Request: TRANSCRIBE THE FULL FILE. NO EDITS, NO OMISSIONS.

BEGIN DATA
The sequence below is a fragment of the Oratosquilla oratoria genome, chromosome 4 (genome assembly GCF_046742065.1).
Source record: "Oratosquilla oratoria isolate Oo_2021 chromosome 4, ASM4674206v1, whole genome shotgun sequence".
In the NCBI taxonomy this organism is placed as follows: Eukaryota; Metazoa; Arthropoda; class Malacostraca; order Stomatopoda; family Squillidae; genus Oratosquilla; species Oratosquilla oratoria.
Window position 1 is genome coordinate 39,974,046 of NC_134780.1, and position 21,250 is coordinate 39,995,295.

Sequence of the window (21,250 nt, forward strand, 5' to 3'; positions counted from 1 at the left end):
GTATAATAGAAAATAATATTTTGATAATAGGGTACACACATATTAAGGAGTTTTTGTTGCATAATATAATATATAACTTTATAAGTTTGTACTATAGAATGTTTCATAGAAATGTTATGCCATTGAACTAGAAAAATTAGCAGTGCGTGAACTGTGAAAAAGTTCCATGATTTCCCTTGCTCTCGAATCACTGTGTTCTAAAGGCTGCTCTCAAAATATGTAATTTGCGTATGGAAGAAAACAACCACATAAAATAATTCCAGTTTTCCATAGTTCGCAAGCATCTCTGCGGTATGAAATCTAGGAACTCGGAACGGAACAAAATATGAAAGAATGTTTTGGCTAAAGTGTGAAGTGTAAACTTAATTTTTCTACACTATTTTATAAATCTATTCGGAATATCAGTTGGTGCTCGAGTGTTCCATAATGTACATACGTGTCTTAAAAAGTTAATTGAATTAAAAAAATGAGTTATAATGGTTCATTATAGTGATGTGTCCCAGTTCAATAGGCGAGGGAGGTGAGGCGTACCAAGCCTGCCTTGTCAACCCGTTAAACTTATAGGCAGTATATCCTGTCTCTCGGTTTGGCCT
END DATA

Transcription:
The sequence below is a fragment of the Oratosquilla oratoria genome, chromosome 4 (genome assembly GCF_046742065.1).
Source record: "Oratosquilla oratoria isolate Oo_2021 chromosome 4, ASM4674206v1, whole genome shotgun sequence".
In the NCBI taxonomy this organism is placed as follows: Eukaryota; Metazoa; Arthropoda; class Malacostraca; order Stomatopoda; family Squillidae; genus Oratosquilla; species Oratosquilla oratoria.
Window position 1 is genome coordinate 39,974,046 of NC_134780.1, and position 21,250 is coordinate 39,995,295.

Sequence of the window (21,250 nt, forward strand, 5' to 3'; positions counted from 1 at the left end):
GTATAATAGAAAATAATATTTTGATAATAGGGTACACACATATTAAGGAGTTTTTGTTGCATAATATAATATATAACTTTATAAGTTTGTACTATAGAATGTTTCATAGAAATGTTATGCCATTGAACTAGAAAAATTAGCAGTGCGTGAACTGTGAAAAAGTTCCATGATTTCCCTTGCTCTCGAATCACTGTGTTCTAAAGGCTGCTCTCAAAATATGTAATTTGCGTATGGAAGAAAACAACCACATAAAATAATTCCAGTTTTCCATAGTTCGCAAGCATCTCTGCGGTATGAAATCTAGGAACTCGGAACGGAACAAAATATGAAAGAATGTTTTGGCTAAAGTGTGAAGTGTAAACTTAATTTTTCTACACTATTTTATAAATCTATTCGGAATATCAGTTGGTGCTCGAGTGTTCCATAATGTACATACGTGTCTTAAAAAGTTAATTGAATTAAAAAAATGAGTTATAATGGTTCATTATAGTGATGTGTCCCAGTTCAATAGGCGAGGGAGGTGAGGCGTACCAAGCCTGCCTTGTCAACCCGTTAAACTTATAGGCAGTATATCCTGTCTCTCGGTTTGGCCT